Nostalgia Page 13A.
Viv Bellamy remembered.
Recollections of Viv Bellamy from J.B."Tommy" Thompson,John Rowe and others.

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The late Viv Bellamy was a well known figure in aviation in the south of England from the early fifties.He ran a flying school(The Hampshire Aeroplane Club) at Eastliegh and was also involved in rebuilding aircraft such as the Gloster Gladiator G-AMRK and the Supermarine S-6B.He later moved into the building of aircraft,starting with the unsuccessful Bellamy Hilbourne BH.1 Halcyon G-ARIO in 1960 and progressing to the building of flying replicas both at Eastliegh and later at Lands End/St Just.

Tommy Thompson and John Rowe have kindly sent the notes reproduced below which give a fascinating insight on the general aviation scene in England in the years before we were inundated with Cessnas and Pipers.

Tommy Thompson,.........

Viv Bellamy-------I met him when he was a Lt the Comms Flight at Yeovilton and about to be demobbed in June 1946 . He was glad to have rides in our Auster V TW516 and we arranged to meet later when he had set up a Eastleigh .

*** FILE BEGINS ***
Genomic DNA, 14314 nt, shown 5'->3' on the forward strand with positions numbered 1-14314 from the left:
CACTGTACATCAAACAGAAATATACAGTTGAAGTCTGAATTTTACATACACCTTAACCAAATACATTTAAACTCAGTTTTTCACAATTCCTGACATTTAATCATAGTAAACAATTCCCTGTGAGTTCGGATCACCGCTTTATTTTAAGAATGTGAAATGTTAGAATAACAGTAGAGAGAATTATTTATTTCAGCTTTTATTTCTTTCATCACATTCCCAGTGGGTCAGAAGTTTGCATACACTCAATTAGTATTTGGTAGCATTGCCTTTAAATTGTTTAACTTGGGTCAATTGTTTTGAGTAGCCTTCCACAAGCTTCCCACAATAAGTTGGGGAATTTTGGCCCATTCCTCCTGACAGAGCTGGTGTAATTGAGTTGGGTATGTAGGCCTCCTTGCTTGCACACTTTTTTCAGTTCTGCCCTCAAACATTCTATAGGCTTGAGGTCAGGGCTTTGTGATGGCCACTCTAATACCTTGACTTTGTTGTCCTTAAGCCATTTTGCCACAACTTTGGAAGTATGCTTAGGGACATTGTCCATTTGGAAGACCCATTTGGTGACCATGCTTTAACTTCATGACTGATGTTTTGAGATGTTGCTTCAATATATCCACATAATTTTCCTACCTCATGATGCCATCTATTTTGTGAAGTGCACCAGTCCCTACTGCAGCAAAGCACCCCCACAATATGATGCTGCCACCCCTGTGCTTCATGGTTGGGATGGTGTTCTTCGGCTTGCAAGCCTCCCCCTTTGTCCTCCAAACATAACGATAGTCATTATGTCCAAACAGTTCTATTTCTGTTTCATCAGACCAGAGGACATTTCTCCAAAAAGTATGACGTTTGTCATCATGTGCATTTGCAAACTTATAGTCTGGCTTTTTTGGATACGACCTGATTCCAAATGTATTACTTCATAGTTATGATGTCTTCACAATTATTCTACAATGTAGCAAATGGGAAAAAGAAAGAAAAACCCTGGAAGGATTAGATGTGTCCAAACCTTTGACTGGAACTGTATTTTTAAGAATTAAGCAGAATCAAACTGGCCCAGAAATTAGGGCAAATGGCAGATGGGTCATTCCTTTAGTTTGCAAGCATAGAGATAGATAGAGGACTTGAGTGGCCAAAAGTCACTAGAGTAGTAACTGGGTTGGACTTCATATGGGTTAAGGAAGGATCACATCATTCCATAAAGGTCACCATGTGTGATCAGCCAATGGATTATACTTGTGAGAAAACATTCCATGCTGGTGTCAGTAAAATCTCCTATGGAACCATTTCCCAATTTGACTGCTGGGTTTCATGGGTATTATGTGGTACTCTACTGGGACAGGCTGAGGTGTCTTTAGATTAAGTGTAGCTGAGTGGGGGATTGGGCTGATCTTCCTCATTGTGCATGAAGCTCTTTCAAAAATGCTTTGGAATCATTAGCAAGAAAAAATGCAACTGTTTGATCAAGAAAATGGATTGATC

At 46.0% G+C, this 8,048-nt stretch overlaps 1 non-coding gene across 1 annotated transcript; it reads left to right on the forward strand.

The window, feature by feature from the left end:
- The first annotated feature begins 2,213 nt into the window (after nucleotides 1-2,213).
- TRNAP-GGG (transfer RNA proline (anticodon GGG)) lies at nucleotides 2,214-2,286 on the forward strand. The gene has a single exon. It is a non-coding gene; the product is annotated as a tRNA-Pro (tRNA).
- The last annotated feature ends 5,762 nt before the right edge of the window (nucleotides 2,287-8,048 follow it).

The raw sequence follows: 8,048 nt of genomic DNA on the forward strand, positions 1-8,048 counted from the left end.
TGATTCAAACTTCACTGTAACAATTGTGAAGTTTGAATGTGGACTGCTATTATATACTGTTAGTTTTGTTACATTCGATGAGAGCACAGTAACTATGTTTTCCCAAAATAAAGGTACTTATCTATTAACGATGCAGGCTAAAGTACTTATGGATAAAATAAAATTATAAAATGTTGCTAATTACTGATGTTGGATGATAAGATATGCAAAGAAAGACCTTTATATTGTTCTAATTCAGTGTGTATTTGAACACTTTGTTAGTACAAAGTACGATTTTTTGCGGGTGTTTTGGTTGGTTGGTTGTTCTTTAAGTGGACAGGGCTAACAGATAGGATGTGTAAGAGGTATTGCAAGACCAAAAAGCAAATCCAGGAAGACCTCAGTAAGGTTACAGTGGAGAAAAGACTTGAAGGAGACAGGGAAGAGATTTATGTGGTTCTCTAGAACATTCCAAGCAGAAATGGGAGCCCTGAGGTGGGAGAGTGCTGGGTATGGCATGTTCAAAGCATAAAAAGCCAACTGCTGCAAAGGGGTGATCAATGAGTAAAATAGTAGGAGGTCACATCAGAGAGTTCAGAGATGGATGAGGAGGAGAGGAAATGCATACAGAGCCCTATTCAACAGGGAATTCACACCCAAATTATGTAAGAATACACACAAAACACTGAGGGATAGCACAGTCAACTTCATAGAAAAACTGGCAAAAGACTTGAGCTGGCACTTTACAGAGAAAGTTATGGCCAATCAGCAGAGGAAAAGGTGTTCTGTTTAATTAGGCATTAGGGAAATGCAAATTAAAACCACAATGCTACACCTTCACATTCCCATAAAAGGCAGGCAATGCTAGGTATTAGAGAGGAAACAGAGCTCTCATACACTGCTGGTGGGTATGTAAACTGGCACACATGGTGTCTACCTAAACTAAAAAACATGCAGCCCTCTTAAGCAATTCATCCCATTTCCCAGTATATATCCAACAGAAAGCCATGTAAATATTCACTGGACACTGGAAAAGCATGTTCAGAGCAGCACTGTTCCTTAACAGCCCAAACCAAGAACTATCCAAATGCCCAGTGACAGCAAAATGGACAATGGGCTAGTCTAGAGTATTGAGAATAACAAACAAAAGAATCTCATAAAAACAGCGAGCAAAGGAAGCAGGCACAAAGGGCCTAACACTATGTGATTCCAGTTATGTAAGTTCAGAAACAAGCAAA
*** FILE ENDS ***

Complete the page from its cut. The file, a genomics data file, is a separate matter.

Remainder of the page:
As it turned out I went to the Royal Agricultural College at Cirencester from May 1947 - June 1948 and my flying mainly originated at Portsmouth Aero club with Tiger Moths (G- AIDA, G-AIDB,) , Auster J/1Ns(G-AJAS,G-AIJI) ,Miles Hawk Trainer G-AIDF, and Proctor 1 G-AIYH,G-AIEY (belonging to Vosper Ship yard) . Viv did give me a quick whizz round in Gemini 1 G-AIWS on 20/8/47.

In the summer of 1948 I spent a lot of time flying a very large farmer out of a very small strip at Denmead ,near Waterlooville, in his Auster V G-AIPE and setting up LEC Refrigeration with the first of their several aircraft at a strip planned along side their factory at Bognor Regis. It all came about when their Managing Director arrived at the Portsmouth Aero Club on a quiet afternoon and wanted advice on setting up an aircraft operation and Harry Mitchell asked me to fly him over and have a look at the possible fields. He bought an Auster Autocrat J/1 G-AHSI and over the years also had a Miles Messenger 2A G-AKDF, Dove(which one?), C-172 G-AWCN,Islander G-BLEC,Aztec 250 G-BCRP.

Viv used to civilianise Walrus amphibians at Eastleigh and land in Southampton Water as part of the test flight.Around 1948/49 he had a gentleman from Tangier who was anxious to purchase a Walrus a.s.a.p. and Viv flew it out to Gibraltar for him to meet his schedule.

Apparently the paper work took some time to clear and he left Gib at last light for the short hop over to Tangier. It was dark by the time he had landed and found a channel to taxi up to get towards the town and there was a strong smell that got worse as he taxied along. He had unfortunately chosen to taxi up the main sewer but at least he had arrived on time .